Friday, March 18, 2011

Exhibit Q

Georgia O'Keeffe Flowers- MS Far left: Chess board by Cooper Cardone-UE (so sorry I didn't get a better picture!)
Bottom: Totem Poles-UE
Guitar by Cooper Cardone, UE
Musical performances by students from Lower El. to Upper El.
Warhol Soup Cans-LE
Last week, the music teacher (Kelly House), woodworking teacher (Margery Bradshaw) and I (the art teacher!) held a music and arts night at Quest. There was artwork on the walls, beautifully crafted wood pieces and fun performances by the students. I was so encouraged to see so many parents! I loved showing off the students' work and seeing the many other artistic abilities they had. Thank you teachers for helping us put this event together and the parents for supporting the arts at Quest.

Friday, March 4, 2011

MS: Lichtenstein Portraits

Middle School students drew self-portraits in the style of American Pop artist Roy Lichtenstein. They learned that by isolating and enlarging a comic strip panel, Lichtenstein was both making a parody of comic books while also elevating mass-produced visual commodities to fine art. Before the lesson, I had students bring in props and take pictures for them to trace. For their skin and hair, they colored over a sheet of Ben-Day dots, a printing process seen in old comic books. Lastly, students adjusted their facial features to look more stylized and traced everything with black marker.

Thursday, March 3, 2011

UE: Totem Poles

I was always intrigued by totem poles for their beautiful craftsmanship and storytelling. Students are so great at coming up with stories so I was excited to do this lesson with them. They first learned that totem poles are carved out of large trees by indigenous people of North America. Some totem poles tell legends, celebratory events or unpleasant events, while others symbolize a tribe or a family. Animals play an important part in totem pole mythology. I looked up their symbolism, typed up the information and had students write a short legend using three of the animals according to their attributes. Since we couldn't carve wood, I used recycled paper as the next best thing. Students divided up their paper into thirds, drew an animal in each section and also designed the back. Then they colored their totem poles and I helped them cut small slits for bird wings and beak. Love how they're turning out!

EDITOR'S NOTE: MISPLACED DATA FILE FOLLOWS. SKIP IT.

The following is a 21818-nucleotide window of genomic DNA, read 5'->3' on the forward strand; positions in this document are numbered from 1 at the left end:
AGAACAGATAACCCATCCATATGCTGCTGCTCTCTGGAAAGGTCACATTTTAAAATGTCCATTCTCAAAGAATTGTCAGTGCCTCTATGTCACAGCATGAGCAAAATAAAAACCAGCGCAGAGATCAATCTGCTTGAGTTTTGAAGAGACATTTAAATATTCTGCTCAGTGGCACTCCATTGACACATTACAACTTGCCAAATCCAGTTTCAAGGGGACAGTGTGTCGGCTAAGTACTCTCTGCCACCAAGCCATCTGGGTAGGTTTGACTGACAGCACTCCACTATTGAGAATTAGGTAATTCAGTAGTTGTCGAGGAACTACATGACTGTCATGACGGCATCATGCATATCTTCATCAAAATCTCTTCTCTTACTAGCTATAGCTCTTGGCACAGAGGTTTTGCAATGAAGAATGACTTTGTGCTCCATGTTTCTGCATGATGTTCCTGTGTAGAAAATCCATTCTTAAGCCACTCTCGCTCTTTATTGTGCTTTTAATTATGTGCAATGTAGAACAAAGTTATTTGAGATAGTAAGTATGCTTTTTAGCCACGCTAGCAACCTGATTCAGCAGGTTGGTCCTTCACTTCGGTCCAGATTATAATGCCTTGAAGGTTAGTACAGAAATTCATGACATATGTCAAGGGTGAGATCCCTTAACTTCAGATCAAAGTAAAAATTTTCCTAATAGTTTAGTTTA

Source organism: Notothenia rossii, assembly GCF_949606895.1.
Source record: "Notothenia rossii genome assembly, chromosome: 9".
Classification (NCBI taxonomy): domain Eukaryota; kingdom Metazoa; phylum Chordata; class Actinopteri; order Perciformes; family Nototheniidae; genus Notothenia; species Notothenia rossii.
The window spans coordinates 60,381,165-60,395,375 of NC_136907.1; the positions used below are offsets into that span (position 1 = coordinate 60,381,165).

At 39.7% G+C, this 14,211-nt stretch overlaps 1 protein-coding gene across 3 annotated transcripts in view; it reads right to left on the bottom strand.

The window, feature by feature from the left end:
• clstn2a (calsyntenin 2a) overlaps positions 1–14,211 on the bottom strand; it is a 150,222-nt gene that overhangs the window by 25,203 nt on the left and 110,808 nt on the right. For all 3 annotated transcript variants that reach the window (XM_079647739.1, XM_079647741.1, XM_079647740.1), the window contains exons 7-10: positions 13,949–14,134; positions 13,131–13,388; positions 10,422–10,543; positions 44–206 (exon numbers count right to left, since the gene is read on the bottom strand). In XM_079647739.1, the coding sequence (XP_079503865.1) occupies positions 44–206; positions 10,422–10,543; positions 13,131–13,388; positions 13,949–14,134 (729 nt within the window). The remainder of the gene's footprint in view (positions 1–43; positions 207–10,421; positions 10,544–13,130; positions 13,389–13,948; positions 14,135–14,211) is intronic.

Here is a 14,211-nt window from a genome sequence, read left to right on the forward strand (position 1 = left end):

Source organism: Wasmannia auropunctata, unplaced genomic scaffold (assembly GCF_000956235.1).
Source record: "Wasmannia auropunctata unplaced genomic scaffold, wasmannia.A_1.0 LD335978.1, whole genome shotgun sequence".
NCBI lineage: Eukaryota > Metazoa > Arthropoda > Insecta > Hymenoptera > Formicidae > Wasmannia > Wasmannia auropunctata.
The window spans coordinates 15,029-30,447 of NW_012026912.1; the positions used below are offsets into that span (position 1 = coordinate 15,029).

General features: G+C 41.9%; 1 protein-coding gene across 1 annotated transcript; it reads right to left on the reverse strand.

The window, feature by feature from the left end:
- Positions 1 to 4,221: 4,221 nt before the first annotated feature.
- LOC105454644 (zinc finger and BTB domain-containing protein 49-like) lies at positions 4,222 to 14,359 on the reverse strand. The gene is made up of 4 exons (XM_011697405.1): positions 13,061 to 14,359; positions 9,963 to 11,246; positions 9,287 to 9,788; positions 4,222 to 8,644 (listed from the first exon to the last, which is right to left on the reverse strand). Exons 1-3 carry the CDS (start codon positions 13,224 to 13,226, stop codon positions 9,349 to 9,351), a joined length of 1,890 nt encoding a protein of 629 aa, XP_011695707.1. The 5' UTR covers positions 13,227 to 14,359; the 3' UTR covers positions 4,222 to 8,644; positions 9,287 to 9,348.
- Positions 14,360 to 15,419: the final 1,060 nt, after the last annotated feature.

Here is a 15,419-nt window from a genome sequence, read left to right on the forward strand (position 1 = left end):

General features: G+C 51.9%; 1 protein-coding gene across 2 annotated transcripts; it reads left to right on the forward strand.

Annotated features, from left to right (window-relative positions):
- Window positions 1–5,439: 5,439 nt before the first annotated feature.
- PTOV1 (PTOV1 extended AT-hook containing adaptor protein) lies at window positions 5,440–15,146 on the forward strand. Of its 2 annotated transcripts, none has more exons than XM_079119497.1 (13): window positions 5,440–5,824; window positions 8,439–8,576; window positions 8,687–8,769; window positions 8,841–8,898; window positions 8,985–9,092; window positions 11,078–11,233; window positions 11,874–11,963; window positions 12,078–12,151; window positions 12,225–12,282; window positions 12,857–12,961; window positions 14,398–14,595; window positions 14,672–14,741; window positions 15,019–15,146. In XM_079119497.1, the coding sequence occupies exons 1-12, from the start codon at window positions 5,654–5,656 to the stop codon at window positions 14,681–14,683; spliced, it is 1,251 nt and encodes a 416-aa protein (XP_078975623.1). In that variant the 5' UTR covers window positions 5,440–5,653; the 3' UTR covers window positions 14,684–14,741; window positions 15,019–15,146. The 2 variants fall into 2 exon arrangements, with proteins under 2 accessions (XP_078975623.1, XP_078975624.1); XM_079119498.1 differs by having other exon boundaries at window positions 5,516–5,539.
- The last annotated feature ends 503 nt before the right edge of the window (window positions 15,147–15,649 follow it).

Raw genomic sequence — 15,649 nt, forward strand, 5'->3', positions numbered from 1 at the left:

LE: Aboriginal Dot Painting

Lower Elementary students are studying different cultures around the world. Artist and traveler, Brendan Burns, visited the class and shared about his experience in Australia and how he fell in love with the didgeridoo. Didgeridoos are hollow wooden wind instruments carved by indigenous people of Northern Australia and often decorated with dot painting. To prepare students for this visit, I had them learn about Aboriginal Dot Painting. There is a lot of mystery behind the precise meanings of these paintings because clans imparted secrets into them; the dots cover up the secrets about the location of water holes and sacred ceremonies only revealed to the people in the clan. Aboriginal Dot paintings also have an underlying reference to the Dreamtime or the Dreaming, a sacred and complex set of beliefs of how the earth and all of its creation came to be. We chose to draw a lizard since it is an Australian animal prevalent in many dot paintings along with water holes, which you need for survival in the desert. Using q-tips and paint, students applied dots along the contour of the objects. Having Brendan show us the didgeridoos with the beautiful dot paintings on them really completed this lesson for the students. I could hear their brains click! I also included photos of Brendan playing the digeridoo and students dancing along to its deep resonant sounds. Thank you Brendan!!